I deliberately do not blatantly model how to sort the objects. They’ve been sorting for several lessons, and I want to see what they know.
“I want to see what you and your partner know about working together and sorting your objects into groups! When you have one sort finished, raise your hands, and I will come check! Really good sorts will get projected on the ‘big screen’ so everyone can see your great work!”
As baggies are distributed and sorting begins, I circulate around the room, making sure that partners are working well together and being productive. I filmed a clip about how I use the partner cards to get all students participating.
The fun comes when they start getting some completed sorts. I take the camera on my iPad and I take a quick picture of a completed sort, have it linked to my DropBox, and then I project on my laptop to the Promethean board. (You can also accomplish the same task with AirServer. If you have AirServer on your computer, you can instantly project the contents of your iPad on your Promethean board.)
The students stop almost immediately—the Promethean Effect—and I ask a different pair of students to figure out the sorting rule or the attribute and announce it to the class. There is an unspoken rule about the Promethean—when someone’s work is on the “big screen,” we need to stop our work so we can see, but most kids are excited to see what’s up there and to check if it is similar to a sort that they’ve made.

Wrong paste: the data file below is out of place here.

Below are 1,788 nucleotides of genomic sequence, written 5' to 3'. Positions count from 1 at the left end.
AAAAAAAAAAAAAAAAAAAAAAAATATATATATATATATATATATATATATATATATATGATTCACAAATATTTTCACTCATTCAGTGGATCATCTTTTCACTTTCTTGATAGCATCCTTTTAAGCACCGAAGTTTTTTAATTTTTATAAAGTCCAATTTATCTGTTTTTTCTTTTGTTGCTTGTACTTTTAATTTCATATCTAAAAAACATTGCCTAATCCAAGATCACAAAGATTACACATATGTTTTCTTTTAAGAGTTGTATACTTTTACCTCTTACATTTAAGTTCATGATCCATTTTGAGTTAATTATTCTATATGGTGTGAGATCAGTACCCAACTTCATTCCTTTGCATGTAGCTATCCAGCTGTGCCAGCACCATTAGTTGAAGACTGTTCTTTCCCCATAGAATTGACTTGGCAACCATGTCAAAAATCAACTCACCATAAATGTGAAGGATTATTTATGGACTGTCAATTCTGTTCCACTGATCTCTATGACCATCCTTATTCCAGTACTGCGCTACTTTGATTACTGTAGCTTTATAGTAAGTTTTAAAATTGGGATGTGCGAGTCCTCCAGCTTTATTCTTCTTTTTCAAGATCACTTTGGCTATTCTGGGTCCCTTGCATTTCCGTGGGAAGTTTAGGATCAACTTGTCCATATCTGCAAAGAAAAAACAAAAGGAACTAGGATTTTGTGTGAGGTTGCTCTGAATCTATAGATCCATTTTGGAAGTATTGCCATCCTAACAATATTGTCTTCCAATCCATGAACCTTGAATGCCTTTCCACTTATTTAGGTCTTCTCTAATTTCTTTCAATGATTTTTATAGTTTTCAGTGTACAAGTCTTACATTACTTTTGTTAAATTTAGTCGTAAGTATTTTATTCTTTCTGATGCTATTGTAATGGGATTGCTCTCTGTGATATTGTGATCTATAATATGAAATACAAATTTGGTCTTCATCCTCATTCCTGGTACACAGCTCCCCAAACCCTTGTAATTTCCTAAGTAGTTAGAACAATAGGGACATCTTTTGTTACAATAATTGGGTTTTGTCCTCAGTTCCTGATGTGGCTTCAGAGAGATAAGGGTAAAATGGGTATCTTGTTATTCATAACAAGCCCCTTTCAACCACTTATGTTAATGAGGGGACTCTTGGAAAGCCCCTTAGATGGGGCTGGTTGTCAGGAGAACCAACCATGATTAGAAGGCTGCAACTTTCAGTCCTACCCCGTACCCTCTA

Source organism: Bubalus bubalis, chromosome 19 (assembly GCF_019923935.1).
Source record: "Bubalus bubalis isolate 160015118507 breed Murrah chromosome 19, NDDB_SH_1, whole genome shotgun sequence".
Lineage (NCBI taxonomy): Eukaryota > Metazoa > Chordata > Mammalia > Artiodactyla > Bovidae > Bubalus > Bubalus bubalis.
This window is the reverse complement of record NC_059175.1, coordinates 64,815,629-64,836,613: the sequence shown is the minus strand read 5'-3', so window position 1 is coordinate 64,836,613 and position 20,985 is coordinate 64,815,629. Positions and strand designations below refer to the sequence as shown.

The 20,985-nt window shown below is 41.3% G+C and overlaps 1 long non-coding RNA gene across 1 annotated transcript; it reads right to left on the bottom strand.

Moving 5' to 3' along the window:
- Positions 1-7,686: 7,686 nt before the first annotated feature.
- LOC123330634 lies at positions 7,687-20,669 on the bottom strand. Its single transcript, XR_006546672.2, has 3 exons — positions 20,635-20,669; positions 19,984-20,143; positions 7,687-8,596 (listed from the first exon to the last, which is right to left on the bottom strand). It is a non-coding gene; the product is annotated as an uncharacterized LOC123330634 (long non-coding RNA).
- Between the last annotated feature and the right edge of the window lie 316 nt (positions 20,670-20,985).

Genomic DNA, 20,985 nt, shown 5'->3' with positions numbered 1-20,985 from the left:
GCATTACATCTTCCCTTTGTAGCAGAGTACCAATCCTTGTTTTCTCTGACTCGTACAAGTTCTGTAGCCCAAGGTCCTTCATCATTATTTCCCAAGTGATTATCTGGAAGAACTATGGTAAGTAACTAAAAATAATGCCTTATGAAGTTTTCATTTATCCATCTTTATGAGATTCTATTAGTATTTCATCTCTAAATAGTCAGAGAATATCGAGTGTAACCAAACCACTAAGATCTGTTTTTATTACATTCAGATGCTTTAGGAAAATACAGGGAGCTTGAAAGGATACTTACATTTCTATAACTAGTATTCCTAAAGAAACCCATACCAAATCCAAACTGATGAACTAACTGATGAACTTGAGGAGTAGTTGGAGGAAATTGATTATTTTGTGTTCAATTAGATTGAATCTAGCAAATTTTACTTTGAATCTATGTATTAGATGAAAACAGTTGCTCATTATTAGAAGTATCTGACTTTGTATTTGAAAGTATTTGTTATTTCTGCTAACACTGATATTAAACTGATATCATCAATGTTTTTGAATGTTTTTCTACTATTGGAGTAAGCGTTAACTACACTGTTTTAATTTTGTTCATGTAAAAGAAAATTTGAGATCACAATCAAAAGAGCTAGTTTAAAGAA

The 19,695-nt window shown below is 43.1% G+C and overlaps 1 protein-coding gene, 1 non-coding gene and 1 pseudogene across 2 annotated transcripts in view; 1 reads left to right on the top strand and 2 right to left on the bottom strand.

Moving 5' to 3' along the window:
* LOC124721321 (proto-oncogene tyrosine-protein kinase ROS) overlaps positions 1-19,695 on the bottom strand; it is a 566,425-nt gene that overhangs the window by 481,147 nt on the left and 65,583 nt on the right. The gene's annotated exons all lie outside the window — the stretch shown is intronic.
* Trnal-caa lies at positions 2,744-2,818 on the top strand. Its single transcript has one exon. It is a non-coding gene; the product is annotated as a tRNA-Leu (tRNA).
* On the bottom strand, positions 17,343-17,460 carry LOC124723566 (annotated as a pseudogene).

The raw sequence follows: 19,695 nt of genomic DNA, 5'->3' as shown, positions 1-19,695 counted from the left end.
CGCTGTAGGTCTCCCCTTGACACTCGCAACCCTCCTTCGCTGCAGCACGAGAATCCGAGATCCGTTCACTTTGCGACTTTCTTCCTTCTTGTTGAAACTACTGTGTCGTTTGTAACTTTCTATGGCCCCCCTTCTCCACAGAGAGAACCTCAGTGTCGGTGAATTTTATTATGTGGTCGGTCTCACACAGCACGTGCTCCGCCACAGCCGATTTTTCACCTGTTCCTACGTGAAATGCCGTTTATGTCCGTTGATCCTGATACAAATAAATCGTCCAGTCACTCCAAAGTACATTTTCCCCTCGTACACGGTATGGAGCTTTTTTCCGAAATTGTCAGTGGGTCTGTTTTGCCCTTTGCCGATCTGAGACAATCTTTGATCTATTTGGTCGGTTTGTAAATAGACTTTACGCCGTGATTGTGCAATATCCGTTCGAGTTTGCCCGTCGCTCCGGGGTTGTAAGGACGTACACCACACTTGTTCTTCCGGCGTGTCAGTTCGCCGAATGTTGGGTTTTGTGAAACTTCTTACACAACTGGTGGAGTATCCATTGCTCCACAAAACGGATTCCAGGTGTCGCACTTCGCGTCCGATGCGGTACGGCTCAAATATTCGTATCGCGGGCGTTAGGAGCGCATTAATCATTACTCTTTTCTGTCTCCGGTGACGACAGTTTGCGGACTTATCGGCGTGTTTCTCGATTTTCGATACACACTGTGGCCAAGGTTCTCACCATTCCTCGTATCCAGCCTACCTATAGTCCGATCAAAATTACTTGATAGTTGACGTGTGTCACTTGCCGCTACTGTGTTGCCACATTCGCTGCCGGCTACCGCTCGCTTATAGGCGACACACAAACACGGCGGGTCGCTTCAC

This continues for some time, pointing out similarities in different sorts while partners actually try to get one of their sorts projected on the “big screen.” (It’s a great incentive.)
Some of the kiddos get really creative, which is exciting, as this is one of those "no right answers" type of activities. One little guy, (who I will likely refer for gifted testing!), made a bunch of piles. I was a little skeptical as I approached, but he explained how he sorted--by the number of sides, complete with rectangles & squares--the 4-sided objects--together! His partner announced triumphantly, "And circles have NO sides." It was one of those rare moments when you feel your students soar, and you just have to smile.
After everyone has had many opportunities to sort their objects in different ways, a two-minute warning is called and pairs are instructed to put their shapes back into their bags. The helper of the day collects the baggies.
The images of different sorts are projected again, with students describing each sort.
I ask a couple of questions to wrap it all up. “Did we sort our objects in different ways?” to which the students respond a resounding, “Yes!”
“Hmm… so we traded our baggies each time we sorted differently?” “No!” the students protest.
“Okay, so we kept the same things and sorted them differently… what was important to know how to do?”
Finding an articulate answer can get tricky, so I’m ready to restate answers as needed. Kids repeat the ways we sorted, which is a great start. Eventually, with some hints and scaffolding, someone will get to something along the lines of, “You need to know how to find things that are the same about the objects—and then look at them in a different way for something different.”